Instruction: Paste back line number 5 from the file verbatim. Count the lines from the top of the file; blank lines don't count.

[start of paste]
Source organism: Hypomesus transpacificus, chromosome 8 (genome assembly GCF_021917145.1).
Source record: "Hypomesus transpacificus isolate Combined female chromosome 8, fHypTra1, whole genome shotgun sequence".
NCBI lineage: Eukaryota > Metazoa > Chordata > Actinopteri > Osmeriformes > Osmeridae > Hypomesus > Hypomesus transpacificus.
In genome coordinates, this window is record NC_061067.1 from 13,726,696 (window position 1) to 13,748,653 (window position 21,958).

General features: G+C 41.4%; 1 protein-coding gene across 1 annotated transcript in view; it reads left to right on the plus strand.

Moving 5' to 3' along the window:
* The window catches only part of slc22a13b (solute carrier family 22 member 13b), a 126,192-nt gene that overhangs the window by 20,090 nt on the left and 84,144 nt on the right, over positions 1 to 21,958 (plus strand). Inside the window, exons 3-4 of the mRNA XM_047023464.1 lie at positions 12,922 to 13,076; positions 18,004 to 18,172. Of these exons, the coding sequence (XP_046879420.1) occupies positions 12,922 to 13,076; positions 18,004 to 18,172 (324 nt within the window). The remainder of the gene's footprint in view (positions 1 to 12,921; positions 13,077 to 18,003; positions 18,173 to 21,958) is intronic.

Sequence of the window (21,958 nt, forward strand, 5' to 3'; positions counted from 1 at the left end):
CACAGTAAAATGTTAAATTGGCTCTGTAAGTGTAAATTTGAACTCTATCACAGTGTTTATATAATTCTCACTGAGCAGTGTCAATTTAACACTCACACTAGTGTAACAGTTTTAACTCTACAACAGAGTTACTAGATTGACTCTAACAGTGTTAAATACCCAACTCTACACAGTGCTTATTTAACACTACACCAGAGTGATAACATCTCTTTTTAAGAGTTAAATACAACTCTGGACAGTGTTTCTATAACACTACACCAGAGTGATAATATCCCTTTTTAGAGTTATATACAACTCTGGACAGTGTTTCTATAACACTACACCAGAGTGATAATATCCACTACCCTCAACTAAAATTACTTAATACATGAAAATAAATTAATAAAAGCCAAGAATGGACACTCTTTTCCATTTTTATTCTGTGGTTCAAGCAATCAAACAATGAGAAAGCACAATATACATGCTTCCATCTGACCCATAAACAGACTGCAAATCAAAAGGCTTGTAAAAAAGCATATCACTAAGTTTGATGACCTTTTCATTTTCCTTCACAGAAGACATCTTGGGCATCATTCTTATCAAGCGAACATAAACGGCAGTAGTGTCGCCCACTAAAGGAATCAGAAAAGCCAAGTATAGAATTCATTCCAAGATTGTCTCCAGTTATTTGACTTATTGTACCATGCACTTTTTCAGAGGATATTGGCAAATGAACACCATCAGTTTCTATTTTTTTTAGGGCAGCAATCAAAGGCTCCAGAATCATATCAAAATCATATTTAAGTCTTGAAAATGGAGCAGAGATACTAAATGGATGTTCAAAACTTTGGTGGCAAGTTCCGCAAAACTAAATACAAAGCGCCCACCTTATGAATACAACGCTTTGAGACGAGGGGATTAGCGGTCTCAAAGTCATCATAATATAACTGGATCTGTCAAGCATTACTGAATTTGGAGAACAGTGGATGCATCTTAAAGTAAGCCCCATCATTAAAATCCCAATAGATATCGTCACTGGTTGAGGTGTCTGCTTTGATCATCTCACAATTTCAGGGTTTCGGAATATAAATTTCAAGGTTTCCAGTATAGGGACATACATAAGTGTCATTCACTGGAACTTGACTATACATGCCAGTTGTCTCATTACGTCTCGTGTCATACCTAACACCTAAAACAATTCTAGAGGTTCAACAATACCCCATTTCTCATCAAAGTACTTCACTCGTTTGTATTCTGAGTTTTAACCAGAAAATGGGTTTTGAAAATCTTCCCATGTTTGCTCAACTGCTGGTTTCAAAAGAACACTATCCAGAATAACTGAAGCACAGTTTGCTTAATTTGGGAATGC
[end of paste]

General features: G+C 41.4%; 1 protein-coding gene across 1 annotated transcript in view; it reads left to right on the plus strand.